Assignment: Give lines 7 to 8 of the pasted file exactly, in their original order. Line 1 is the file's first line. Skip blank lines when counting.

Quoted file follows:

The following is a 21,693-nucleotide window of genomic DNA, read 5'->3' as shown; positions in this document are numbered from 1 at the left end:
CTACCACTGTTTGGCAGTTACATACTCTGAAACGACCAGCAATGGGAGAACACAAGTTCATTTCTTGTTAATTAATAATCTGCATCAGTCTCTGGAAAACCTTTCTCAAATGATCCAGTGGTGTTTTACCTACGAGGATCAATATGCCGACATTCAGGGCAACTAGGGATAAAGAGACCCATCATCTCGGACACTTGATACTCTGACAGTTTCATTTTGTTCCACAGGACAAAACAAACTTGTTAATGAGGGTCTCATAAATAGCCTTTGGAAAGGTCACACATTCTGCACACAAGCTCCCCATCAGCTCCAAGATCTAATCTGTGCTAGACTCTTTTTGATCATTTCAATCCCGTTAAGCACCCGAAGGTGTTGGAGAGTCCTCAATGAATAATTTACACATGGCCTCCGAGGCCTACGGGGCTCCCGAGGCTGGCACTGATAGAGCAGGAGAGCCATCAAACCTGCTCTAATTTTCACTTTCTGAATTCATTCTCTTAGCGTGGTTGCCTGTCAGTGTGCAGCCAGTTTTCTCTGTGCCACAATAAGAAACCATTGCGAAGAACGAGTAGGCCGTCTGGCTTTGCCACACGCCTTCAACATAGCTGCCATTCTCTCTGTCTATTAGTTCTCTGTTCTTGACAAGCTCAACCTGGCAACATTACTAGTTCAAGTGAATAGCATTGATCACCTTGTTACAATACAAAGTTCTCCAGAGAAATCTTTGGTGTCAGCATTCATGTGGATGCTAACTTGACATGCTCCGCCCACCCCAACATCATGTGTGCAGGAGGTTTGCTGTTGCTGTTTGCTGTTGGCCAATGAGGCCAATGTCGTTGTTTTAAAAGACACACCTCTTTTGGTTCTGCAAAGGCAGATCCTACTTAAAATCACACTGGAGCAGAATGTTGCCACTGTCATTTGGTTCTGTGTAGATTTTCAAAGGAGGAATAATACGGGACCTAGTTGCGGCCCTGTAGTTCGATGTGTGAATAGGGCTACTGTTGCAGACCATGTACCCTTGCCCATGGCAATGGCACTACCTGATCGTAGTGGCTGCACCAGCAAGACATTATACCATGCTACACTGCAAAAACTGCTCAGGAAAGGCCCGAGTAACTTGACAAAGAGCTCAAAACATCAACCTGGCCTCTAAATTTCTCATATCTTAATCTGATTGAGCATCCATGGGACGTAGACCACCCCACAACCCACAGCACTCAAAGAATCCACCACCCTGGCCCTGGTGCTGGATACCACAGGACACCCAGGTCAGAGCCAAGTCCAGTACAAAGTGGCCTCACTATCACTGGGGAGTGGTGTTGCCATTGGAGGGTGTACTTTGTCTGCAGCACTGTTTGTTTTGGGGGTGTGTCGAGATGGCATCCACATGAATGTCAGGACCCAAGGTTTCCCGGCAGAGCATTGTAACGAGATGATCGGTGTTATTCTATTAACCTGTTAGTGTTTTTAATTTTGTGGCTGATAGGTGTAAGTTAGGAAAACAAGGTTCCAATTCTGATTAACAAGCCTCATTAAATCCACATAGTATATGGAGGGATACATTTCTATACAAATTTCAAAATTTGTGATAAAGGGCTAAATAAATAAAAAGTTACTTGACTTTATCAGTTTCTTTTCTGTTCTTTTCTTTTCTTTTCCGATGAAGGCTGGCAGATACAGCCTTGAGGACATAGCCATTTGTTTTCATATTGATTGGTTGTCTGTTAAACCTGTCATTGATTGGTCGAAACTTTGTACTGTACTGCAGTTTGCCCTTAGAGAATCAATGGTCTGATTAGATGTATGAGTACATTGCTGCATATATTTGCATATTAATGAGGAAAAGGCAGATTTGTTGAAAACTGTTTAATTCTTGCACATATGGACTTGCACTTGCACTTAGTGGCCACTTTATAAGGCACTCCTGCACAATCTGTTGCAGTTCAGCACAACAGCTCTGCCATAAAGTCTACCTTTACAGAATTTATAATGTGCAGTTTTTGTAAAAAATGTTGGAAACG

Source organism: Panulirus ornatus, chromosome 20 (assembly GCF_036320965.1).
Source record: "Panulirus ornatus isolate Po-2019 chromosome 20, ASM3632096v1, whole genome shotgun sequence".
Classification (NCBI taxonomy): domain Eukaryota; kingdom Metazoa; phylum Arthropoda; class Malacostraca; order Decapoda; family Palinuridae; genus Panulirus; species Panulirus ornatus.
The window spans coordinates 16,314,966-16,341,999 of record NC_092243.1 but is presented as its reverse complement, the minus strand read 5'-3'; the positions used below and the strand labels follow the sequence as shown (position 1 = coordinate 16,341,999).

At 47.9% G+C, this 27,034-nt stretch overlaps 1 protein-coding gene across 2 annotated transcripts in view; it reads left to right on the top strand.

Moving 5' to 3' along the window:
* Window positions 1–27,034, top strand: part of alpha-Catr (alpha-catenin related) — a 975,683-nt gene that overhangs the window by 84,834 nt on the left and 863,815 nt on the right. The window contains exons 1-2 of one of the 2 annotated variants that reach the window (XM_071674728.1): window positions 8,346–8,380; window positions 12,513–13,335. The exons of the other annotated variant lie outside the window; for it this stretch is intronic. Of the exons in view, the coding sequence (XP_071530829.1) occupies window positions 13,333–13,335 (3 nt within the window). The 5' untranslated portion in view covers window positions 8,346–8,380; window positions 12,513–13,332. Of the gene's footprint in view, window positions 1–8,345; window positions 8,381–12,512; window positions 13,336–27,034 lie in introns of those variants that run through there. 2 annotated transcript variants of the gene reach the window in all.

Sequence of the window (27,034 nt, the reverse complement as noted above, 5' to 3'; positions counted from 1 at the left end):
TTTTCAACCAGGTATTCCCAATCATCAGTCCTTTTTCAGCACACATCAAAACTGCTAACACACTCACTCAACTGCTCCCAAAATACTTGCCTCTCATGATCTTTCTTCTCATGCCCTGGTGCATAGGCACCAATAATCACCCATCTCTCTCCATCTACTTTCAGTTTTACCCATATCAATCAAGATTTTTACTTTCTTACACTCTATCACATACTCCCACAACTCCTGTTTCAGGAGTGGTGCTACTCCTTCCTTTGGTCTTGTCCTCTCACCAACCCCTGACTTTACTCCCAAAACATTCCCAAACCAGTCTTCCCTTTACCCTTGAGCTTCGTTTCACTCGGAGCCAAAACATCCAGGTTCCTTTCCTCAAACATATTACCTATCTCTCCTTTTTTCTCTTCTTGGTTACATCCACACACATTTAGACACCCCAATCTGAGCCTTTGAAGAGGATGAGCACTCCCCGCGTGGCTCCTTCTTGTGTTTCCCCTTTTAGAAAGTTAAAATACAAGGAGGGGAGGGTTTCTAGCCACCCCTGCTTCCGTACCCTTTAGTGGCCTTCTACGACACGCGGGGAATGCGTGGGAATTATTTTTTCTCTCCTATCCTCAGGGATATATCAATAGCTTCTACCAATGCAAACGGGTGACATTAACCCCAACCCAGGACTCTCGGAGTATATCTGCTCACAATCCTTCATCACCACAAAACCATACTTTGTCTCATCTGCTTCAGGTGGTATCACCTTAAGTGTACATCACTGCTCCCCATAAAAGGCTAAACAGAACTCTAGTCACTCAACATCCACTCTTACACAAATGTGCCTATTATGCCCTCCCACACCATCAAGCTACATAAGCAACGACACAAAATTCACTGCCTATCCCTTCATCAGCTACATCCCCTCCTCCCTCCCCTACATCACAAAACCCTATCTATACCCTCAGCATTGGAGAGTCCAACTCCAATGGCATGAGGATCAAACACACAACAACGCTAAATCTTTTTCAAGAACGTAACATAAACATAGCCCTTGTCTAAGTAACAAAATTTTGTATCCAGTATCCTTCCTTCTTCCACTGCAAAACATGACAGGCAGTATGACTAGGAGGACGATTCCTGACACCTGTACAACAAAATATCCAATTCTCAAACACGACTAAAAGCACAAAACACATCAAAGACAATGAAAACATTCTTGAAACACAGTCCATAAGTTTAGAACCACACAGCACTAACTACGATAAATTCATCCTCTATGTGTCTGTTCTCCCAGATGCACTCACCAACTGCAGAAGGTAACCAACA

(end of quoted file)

At 47.9% G+C, this 27,034-nt stretch overlaps 1 protein-coding gene across 2 annotated transcripts in view; it reads left to right on the top strand.

Moving 5' to 3' along the window: